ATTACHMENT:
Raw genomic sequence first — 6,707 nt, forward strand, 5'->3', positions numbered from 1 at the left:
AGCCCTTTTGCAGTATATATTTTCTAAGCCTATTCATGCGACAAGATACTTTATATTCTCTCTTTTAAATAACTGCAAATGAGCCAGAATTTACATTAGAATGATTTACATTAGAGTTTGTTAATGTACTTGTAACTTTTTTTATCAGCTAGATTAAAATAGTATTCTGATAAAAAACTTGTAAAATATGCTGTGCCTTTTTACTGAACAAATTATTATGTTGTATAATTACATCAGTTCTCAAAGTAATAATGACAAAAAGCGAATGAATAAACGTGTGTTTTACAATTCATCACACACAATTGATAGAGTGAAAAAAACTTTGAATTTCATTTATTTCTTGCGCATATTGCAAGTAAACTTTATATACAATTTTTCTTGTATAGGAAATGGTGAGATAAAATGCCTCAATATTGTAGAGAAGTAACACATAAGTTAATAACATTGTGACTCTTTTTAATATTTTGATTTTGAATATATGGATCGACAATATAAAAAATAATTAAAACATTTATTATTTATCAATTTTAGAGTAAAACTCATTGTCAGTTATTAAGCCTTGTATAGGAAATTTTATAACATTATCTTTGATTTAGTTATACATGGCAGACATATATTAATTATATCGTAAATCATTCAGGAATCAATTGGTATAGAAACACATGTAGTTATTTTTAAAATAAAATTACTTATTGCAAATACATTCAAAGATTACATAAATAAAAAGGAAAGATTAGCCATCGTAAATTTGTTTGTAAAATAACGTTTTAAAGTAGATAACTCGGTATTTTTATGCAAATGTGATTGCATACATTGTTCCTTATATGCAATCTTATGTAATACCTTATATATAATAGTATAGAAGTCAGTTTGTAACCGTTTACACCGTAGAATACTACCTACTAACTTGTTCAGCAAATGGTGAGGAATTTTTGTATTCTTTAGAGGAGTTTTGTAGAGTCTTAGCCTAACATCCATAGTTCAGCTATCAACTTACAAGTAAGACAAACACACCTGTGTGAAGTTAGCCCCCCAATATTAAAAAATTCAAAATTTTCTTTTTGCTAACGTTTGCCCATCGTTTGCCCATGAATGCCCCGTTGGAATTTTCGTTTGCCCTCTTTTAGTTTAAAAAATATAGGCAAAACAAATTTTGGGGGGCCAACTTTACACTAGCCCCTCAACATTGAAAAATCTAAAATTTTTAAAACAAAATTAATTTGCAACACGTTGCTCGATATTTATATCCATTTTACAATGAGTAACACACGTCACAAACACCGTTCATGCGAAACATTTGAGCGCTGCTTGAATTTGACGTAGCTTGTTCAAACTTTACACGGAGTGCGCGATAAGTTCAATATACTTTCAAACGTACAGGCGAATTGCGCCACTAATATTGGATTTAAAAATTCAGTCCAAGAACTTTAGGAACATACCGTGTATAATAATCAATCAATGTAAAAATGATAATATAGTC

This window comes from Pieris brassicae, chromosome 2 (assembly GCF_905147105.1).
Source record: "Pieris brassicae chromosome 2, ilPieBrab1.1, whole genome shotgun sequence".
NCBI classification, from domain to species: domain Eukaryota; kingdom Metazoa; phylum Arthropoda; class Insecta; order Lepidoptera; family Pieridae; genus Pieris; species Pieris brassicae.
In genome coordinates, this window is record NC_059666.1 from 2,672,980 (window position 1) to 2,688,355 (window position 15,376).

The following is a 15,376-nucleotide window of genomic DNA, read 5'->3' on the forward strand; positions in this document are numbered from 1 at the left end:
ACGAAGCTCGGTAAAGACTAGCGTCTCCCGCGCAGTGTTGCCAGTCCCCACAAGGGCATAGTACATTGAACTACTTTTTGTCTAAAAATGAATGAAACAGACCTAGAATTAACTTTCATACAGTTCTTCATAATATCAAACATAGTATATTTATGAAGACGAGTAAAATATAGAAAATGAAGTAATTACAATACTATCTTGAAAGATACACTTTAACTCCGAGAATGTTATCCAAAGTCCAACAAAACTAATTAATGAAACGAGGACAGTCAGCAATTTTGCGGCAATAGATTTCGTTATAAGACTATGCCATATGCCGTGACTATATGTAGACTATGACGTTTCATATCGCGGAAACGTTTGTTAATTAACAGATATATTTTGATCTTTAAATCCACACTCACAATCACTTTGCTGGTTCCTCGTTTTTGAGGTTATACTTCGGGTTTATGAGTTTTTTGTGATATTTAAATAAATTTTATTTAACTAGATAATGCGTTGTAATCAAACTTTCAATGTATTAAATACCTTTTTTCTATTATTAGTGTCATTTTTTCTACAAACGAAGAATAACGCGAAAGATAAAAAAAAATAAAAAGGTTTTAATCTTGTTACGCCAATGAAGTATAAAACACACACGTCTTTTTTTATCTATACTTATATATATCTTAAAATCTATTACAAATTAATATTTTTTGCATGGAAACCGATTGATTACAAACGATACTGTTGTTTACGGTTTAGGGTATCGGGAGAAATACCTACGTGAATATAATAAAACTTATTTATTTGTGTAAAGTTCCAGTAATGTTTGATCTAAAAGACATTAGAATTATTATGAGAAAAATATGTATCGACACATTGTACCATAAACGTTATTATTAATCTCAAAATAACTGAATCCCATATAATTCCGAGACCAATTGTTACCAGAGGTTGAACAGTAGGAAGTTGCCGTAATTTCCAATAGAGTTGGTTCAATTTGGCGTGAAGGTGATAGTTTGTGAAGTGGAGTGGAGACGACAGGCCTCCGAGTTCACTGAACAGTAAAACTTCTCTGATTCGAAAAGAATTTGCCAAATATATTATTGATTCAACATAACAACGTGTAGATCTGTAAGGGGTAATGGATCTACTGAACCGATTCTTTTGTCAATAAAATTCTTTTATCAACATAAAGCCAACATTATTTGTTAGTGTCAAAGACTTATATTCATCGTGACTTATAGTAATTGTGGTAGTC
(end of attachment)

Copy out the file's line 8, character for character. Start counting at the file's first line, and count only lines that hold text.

ACGAAGCTCGGTAAAGACTAGCGTCTCCCGCGCAGTGTTGCCAGTCCCCACAAGGGCATAGTACATTGAACTACTTTTTGTCTAAAAATGAATGAAACAGACCTAGAATTAACTTTCATACAGTTCTTCATAATATCAAACATAGTATATTTATGAAGACGAGTAAAATATAGAAAATGAAGTAATTACAATACTATCTTGAAAGATACACTTTAACTCCGAGAATGTTATCCAAAGTCCAACAAAACTAATTAATGAAACGAGGACAGTCAGCAATTTTGCGGCAATAGATTTCGTTATAAGACTATGCCATATGCCGTGACTATATGTAGACTATGACGTTTCATATCGCGGAAACGTTTGTTAATTAACAGATATATTTTGATCTTTAAATCCACACTCACAATCACTTTGCTGGTTCCTCGTTTTTGAGGTTATACTTCGGGTTTATGAGTTTTTTGTGATATTTAAATAAATTTTATTTAACTAGATAATGCGTTGTAATCAAACTTTCAATGTATTAAATACCTTTTTTCTATTATTAGTGTCATTTTTTCTACAAACGAAGAATAACGCGAAAGATAAAAAAAAATAAAAAGGTTTTAATCTTGTTACGCCAATGAAGTATAAAACACACACGTCTTTTTTTATCTATACTTATATATATCTTAAAATCTATTACAAATTAATATTTTTTGCATGGAAACCGATTGATTACAAACGATACTGTTGTTTACGGTTTAGGGTATCGGGAGAAATACCTACGTGAATATAATAAAACTTATTTATTTGTGTAAAGTTCCAGTAATGTTTGATCTAAAAGACATTAGAATTATTATGAGAAAAATATGTATCGACACATTGTACCATAAACGTTATTATTAATCTCAAAATAACTGAATCCCATATAATTCCGAGACCAATTGTTACCAGAGGTTGAACAGTAGGAAGTTGCCGTAATTTCCAATAGAGTTGGTTCAATTTGGCGTGAAGGTGATAGTTTGTGAAGTGGAGTGGAGACGACAGGCCTCCGAGTTCACTGAACAGTAAAACTTCTCTGATTCGAAAAGAATTTGCCAAATATATTATTGATTCAACATAACAACGTGTAGATCTGTAAGGGGTAATGGATCTACTGAACCGATTCTTTTGTCAATAAAATTCTTTTATCAACATAAAGCCAACATTATTTGTTAGTGTCAAAGACTTATATTCATCGTGACTTATAGTAATTGTGGTAGTC